Color therapy

by Victoria Dao

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The COVID-19 pandemic has drastically affected society in several ways, most notably in the strict limitations — or even closure — of frequented establishments. No longer are students able to sit in lecture halls, businesses able to open their doors to customers at full capacity, or families able to plan vacations beyond the extent of road trips without the burden of health and safety weighing in. Many have been forced to stay indoors for the longest amount of time they have ever experienced. For this reason, mental health in society has been at the forefront of concern, as isolation from peers has severely damaged the opportunity to form meaningful relationships or experiences that have now been confined to online platforms.

In light of the social consequences of quarantine, many have turned to safe, socially-distanced outdoor activities or at-home crafts to occupy their time. The rapid popularization of creative activities — like painting or sewing — and nature- or exercise-related activities — like yoga or hiking — begs the question: What makes these activities so appealing in the first place? Having invested a significant amount of time in these activities myself, I believe a common basis behind the fast dopamine-release they provide is the theory of color and how color plays a major role in mood determination.

The warm tones of red, orange and yellow are often grouped together as colors of general happiness and hope.

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The color red is powerful in its ability to evoke polar emotions, from passion and love to anger and danger. As a result, red carries the connotation of intensity, including extreme excitement and euphoric highs or consuming and frustrating lows. Red is not typically seen in everyday life but is instead featured in holidays such as Christmas and Valentine’s Day, offering a loving undertone. Strawberries, cherries and apples are often used as gifts during said holidays and exhibit the same meaning. Red is also seen in health and safety signals like stop signs and hazard labels on chemical substances, signaling danger.

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The color orange evokes a strong feeling of energy and enthusiasm, reinforcing youthfulness and joy. It does not carry the same intense connotation as red but rather displays one of balance. Orange is friendly and warm, a color most commonly celebrated in sunrises and sunsets.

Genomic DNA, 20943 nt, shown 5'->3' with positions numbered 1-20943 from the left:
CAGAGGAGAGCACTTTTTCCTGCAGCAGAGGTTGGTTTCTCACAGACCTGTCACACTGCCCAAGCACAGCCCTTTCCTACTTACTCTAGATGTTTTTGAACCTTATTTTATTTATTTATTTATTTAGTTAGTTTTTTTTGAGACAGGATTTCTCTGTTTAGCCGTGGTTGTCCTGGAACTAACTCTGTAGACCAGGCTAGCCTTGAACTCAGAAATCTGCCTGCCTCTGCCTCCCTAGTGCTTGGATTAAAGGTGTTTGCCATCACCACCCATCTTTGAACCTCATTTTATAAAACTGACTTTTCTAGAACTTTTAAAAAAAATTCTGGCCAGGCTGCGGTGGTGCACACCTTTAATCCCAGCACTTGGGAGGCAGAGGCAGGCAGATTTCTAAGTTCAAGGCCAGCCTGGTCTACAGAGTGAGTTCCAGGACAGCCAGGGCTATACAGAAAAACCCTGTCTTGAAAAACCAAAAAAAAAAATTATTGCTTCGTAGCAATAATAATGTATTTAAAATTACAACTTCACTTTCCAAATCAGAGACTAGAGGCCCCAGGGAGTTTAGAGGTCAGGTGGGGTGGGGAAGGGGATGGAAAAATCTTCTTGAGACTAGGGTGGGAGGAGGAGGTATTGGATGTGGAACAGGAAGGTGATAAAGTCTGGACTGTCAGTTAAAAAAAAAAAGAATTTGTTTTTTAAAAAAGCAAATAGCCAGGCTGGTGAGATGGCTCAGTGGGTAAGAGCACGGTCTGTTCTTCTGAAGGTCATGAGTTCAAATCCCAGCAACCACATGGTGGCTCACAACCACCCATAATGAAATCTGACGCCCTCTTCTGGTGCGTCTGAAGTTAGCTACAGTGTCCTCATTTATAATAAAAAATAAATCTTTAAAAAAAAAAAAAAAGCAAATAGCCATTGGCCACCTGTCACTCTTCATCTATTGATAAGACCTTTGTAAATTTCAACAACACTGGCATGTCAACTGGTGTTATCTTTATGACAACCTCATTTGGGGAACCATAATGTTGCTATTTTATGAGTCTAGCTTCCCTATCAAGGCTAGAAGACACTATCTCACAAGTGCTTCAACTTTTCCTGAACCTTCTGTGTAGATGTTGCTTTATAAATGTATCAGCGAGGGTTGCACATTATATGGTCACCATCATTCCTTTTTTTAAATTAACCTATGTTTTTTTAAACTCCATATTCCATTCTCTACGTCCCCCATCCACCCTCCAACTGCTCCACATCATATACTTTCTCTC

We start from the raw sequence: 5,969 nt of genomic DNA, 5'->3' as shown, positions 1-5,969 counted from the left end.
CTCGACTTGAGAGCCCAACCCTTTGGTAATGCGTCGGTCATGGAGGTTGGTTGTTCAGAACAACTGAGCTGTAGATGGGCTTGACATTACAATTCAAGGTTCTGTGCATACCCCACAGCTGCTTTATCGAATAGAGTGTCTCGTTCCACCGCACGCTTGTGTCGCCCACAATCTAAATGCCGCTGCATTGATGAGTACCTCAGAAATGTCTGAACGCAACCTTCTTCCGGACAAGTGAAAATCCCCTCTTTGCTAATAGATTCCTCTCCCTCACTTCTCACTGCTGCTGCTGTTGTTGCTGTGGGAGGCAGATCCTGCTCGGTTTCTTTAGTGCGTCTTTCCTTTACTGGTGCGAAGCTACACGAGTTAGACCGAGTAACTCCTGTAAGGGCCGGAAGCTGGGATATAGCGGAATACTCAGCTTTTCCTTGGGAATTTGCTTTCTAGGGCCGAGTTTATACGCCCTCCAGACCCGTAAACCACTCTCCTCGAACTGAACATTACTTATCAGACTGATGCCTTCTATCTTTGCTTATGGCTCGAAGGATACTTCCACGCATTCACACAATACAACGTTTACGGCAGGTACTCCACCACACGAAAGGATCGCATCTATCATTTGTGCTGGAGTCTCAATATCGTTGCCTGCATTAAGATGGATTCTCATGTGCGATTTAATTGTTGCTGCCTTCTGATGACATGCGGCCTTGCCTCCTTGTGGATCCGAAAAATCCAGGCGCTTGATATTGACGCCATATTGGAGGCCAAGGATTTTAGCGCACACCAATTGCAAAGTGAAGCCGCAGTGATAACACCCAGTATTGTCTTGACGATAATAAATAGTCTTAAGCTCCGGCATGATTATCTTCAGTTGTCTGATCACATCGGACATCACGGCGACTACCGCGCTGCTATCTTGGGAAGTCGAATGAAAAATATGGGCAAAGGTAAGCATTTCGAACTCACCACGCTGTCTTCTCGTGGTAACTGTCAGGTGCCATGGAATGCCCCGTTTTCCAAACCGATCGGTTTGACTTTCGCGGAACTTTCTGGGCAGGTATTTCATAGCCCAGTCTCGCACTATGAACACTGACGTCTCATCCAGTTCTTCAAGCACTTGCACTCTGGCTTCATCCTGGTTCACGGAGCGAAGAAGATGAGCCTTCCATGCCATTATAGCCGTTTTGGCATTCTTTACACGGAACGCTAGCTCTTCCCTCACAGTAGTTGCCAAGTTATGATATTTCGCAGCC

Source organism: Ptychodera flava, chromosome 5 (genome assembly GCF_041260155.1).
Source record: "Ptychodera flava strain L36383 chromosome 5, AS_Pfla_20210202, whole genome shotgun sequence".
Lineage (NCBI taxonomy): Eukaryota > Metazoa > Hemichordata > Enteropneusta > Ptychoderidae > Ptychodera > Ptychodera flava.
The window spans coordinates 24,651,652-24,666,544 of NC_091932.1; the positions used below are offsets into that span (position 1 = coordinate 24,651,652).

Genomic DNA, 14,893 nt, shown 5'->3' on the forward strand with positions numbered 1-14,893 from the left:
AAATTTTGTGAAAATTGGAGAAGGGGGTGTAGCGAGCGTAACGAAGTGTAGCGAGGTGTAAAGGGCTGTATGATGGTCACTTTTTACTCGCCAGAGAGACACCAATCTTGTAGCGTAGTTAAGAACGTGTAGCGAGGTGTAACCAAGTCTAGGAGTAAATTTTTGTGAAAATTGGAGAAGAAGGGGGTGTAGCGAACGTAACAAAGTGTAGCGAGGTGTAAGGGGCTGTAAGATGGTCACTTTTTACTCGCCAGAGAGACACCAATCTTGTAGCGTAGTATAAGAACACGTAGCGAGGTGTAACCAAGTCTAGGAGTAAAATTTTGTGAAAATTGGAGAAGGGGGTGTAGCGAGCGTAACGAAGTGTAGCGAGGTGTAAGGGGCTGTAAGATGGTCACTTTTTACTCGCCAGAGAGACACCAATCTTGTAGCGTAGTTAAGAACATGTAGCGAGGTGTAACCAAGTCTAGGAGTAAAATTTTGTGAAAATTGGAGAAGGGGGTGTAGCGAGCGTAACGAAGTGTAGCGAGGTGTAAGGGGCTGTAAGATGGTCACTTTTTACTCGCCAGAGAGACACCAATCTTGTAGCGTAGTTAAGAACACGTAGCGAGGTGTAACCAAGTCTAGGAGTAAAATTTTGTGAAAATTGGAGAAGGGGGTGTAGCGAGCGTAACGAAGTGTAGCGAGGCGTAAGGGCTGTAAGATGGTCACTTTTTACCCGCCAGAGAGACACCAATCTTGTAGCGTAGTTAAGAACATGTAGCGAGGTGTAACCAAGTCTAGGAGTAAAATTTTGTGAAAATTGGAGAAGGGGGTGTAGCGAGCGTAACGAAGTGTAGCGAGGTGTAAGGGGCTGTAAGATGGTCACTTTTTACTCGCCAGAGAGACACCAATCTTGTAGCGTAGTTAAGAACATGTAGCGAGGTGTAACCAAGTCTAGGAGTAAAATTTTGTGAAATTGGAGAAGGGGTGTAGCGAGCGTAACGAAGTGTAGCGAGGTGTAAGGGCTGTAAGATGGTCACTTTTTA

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The color yellow is perhaps the strongest joy- and happiness-evoking color, directly related to the yellow shades found in daytime sunlight. Yellow elicits a sense of spontaneity and freedom and is often associated with summer, the season of long-lasting sunlight.

Green, blue and purple are known to be cool tones. When you perceive these colors from external sources, they are healing, soothing and comforting. However, when someone feels sadness they will express these same colors, offering a dual function to cool tones.

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The color green evokes growth and prosperity, giving the viewer a calming and relaxing feeling. Green, like yellow, is a balanced color and thus not likely to stir up extreme emotions. Green is common to see on a day-to-day basis in nature.

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The color blue is arguably the most comforting and reassuring color, the one we see most days in the sky. Blue is associated with feelings of calm and serenity as well as reliability.

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The color purple is an ambiguous color, possessing many social symbols rather than emotions. We often see purple in luxurious or wealthy settings, but in general purple will signify safety and security, as well as mystery.

Beyond these fundamental colors come color mixtures and shades. Pastel colors like peach, seafoam green and sky blue give a youthful effect, making you feel more energized and optimistic.

Dark and muted shades, like gray, brown, and dark blue, translate to general sadness in a social context, but can also be used to express confidence or success.

Settings naturally speak to the colors we are exposed to, which makes sense as to why activities like exercising in nature or painting would be popular for escaping quarantine blues. People will use these activities in order to subconsciously induce certain emotions.

The most popular hiking locations are near or in nature reserves such as by the beach, in the mountains or in a park. The underlying commonality between these locations that hikers may not realize are the colors. Assuming it is a sunny day, greens from the plants, bright yellow light from the sunlight, blue skies from above, and warm colored flowers are all associated with emotions of happiness, calm, relaxation, and recharge. Exercising, gardening, hiking, doing yoga and various other outdoor activities are thus methods of free release from the colors offered in nature.

For crafts, colors can be used to even self-create emotions. Using nature scenery as sources of inspiration, we can recreate the emotions of happiness, calm, relaxation, and recharge we would find outdoors without physically having to leave home. Artists have the ability to create and produce any range of emotion from the unlimited spectrum of colors at their fingertips, which is especially important during times when finding sources of intrinsic joy and happiness is especially difficult.

So if you are ever feeling more down than normal — as most of us have experienced at some point during this quarantine — try brightening up your day with a splash of color in nature or in creation.

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